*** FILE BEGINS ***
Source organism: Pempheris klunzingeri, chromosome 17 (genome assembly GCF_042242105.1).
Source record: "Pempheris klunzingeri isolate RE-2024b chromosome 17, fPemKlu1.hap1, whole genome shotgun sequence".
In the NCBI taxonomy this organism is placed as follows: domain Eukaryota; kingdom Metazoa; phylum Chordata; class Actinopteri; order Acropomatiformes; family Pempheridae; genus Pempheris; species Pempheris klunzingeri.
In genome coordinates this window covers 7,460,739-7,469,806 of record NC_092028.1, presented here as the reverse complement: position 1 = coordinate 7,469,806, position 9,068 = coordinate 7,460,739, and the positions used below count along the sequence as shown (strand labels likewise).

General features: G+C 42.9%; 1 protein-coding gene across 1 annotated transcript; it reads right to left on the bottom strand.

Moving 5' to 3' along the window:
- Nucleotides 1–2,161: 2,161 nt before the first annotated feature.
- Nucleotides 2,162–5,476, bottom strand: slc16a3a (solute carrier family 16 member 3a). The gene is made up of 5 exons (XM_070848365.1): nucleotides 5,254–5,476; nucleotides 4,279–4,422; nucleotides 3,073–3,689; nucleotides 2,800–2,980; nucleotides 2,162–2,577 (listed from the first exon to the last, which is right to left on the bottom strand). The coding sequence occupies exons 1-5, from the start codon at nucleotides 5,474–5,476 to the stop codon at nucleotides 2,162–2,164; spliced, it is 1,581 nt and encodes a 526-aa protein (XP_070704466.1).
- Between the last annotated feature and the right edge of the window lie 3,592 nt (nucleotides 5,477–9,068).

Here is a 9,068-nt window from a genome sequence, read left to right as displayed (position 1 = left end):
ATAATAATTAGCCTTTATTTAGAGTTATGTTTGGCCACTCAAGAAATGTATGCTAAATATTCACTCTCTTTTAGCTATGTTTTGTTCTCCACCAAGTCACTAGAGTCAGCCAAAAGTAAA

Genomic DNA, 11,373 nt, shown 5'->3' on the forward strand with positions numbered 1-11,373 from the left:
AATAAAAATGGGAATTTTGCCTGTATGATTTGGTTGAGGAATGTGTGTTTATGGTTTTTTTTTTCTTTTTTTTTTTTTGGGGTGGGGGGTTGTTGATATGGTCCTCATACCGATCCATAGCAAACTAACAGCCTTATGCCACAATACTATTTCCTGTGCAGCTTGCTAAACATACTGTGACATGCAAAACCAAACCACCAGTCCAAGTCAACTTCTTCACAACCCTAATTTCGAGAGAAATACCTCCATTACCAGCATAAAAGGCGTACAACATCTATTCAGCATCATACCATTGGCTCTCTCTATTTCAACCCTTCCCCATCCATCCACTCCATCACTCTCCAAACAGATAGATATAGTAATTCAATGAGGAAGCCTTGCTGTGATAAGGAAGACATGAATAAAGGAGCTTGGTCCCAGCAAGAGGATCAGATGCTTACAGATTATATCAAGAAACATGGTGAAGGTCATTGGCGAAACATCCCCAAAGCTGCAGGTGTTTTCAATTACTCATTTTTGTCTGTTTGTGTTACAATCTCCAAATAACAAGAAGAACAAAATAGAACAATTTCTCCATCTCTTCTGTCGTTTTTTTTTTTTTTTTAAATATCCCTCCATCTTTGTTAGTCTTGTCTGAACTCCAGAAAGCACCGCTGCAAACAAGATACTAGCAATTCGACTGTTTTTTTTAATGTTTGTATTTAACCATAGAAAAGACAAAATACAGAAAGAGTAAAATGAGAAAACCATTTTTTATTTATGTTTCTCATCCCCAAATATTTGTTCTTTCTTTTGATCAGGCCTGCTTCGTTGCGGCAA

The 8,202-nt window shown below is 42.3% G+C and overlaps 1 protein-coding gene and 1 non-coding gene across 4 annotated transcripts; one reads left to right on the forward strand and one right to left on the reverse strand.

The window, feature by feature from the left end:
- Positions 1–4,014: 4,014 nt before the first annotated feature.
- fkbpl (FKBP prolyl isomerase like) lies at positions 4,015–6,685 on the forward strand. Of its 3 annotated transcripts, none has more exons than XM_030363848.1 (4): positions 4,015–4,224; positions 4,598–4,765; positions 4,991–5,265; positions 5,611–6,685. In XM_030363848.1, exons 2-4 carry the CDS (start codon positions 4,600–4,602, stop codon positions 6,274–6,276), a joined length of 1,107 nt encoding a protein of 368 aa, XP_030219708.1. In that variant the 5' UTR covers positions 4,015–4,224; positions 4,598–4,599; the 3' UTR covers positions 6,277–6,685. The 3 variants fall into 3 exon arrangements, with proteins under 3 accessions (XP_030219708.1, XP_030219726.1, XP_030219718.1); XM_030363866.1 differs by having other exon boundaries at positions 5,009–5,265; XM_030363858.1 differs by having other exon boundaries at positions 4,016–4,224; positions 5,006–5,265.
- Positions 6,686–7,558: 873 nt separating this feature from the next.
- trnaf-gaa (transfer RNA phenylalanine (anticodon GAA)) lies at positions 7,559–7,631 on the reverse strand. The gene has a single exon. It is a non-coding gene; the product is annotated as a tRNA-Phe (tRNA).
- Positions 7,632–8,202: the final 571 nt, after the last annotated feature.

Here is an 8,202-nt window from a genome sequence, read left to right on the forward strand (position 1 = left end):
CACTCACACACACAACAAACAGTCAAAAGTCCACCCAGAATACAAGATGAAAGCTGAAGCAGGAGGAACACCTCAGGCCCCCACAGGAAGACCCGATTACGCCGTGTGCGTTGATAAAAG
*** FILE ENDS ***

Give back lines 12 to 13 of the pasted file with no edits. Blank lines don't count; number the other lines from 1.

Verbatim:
Genomic DNA, 11,373 nt, shown 5'->3' on the forward strand with positions numbered 1-11,373 from the left:
AATAAAAATGGGAATTTTGCCTGTATGATTTGGTTGAGGAATGTGTGTTTATGGTTTTTTTTTTCTTTTTTTTTTTTTGGGGTGGGGGGTTGTTGATATGGTCCTCATACCGATCCATAGCAAACTAACAGCCTTATGCCACAATACTATTTCCTGTGCAGCTTGCTAAACATACTGTGACATGCAAAACCAAACCACCAGTCCAAGTCAACTTCTTCACAACCCTAATTTCGAGAGAAATACCTCCATTACCAGCATAAAAGGCGTACAACATCTATTCAGCATCATACCATTGGCTCTCTCTATTTCAACCCTTCCCCATCCATCCACTCCATCACTCTCCAAACAGATAGATATAGTAATTCAATGAGGAAGCCTTGCTGTGATAAGGAAGACATGAATAAAGGAGCTTGGTCCCAGCAAGAGGATCAGATGCTTACAGATTATATCAAGAAACATGGTGAAGGTCATTGGCGAAACATCCCCAAAGCTGCAGGTGTTTTCAATTACTCATTTTTGTCTGTTTGTGTTACAATCTCCAAATAACAAGAAGAACAAAATAGAACAATTTCTCCATCTCTTCTGTCGTTTTTTTTTTTTTTTTAAATATCCCTCCATCTTTGTTAGTCTTGTCTGAACTCCAGAAAGCACCGCTGCAAACAAGATACTAGCAATTCGACTGTTTTTTTTAATGTTTGTATTTAACCATAGAAAAGACAAAATACAGAAAGAGTAAAATGAGAAAACCATTTTTTATTTATGTTTCTCATCCCCAAATATTTGTTCTTTCTTTTGATCAGGCCTGCTTCGTTGCGGCAA